A single-file line of Grade 2 and 3 boys wearing red, green, yellow, and blue pinnies over their hooded sweaters formed on the soft grass field where the finish line marker was. Among them, Charlie Damianov, a sandy-blonde-haired child with red-framed spectacles that matched the frame of his wheelchair smiled and high-fived his mom and his peers. He had just finished a one-kilometre race, his first cross-country event, and the one he’d been training for every Tuesday and Thursday.
A dark-haired boy in a red and black jersey jogged up to Charlie and silently offered his hand in a high five, then turned and ran back the way he came.
At Charlie’s side are two Grade 7 girls who offered to join him on the race and push him over the hills. They told him he passed “at least 20 people.” He relayed the accomplishment to his mom, then he made his way to the Beaver Valley Community School tent to eat his slices of pepperoni pizza with his classmates.
“He’s super excited,” said mom Brittany Knight. “The chance to participate in group sports has been really exciting for him.”
Charlie is in Grade 3. He plays basketball, goes swimming, and rides horses.
A condition called Arthrogryposis Multiplex Congenita (AMC) has affected all of the muscles and joints from his hips down to his toes, so he cannot bear weight on his feet.
According to his mom, he relies heavily on upper body strength. He uses a wheelchair and other equipment to adapt and allow him increased mobility and a chance to pursue his enjoyment of sports.
Immediately after Charlie’s teacher Michael Kulakowsky announced the start of cross-country running team practices, Charlie declared his intention to join. His teacher said, “you got it.”
“He’s so motivated, and so independent,” said Kulakowsky. “He tells me ‘this is what I want’ and he’s super easy to work with.”
At the twice-a-week practices, Charlie wheeled around the school’s crushed limestone track, training with the rest of the team.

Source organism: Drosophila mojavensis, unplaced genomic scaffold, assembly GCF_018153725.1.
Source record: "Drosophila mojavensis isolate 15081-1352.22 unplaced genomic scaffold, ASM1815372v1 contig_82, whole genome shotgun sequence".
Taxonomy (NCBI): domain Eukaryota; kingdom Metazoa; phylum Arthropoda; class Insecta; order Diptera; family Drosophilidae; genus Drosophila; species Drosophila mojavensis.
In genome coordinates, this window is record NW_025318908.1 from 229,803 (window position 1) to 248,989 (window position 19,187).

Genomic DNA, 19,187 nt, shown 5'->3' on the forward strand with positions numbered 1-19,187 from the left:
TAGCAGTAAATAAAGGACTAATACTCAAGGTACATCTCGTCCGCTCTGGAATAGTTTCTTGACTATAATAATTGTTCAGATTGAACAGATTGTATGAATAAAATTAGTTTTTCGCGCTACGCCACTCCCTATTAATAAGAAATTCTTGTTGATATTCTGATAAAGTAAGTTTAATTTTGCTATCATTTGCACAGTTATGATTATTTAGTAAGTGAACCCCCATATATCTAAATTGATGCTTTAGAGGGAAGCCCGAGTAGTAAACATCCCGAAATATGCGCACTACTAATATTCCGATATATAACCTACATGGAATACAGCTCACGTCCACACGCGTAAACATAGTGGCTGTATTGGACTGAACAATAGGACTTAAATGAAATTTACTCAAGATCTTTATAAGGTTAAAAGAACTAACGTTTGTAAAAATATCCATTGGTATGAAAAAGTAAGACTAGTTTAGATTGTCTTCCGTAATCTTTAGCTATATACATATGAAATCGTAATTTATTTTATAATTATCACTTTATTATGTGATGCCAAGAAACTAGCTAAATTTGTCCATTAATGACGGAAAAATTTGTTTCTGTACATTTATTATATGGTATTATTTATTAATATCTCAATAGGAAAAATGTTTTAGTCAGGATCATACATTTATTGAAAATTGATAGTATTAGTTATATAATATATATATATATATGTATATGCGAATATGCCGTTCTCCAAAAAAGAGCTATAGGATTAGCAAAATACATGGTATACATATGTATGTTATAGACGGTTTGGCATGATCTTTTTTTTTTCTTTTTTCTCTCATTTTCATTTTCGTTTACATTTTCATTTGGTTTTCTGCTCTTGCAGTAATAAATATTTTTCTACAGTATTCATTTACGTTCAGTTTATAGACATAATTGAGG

He was the only child of between 800 and 1,000 at the regional cross-country event for the Bluewater District School Board held at Tomahawk Recreation Complex Thornbury in a wheelchair.
“I’m thrilled that he is here, it speaks to his mental fortitude,” said Kulakowski.
Charlie’s mom sings the praises of his teachers and the cross-country coaches who have made the team accessible for her son.
“To be part of the event and to be encouraged and supported by his teachers and peers, there’s a great social and emotional benefit,” said Knight.
The support has also made her question why certain barriers still exist for Charlie and others with mobility issues.
“We’ve all had to problem-solve, which is what we tend to do a lot,” said Knight.
Charlie’s older brother Elliott will help her carrier Charlie’s chair up stairs, and he is a strong support to his brother on the playground.
“He makes the world accessible for Charlie,” said Knight.
As residents of The Blue Mountains, however, Knight said she’s often leaving town to Collingwood or Owen Sound to find a paved trail or beach with accessible mats to accommodate Charlie’s wheelchair. At Tomahawk where the cross-country race took place, Charlie had to navigate soft grassy fields and a gravel parking lot. The terrain is the reason Charlie had two helpers to push him through the race. He had strength and stamina from his training.
“Everyone else is working so hard, can we have fewer barriers?” said Knight.
She’s been advocating for accessible trails in The Blue Mountains by writing letters to council and speaking with recreation staff.
She was excited to hear about a Thornbury-Clarksburg Rotary Club proposal for a redeveloped Moreau Park with a year-round walking path and accessible playground.
The most accessible trail would be paved, according to Knight. A crushed limestone trail, like the Georgian Trail is better than gravel or a grass field.
“It would be nice if the Georgian Trail was paved,” she said.
She is calling attention to accessibility during the election campaign and hoping it will stick for the next term of council. After all, she said, neighbouring municipalities have paved trails, why not The Blue mountains too?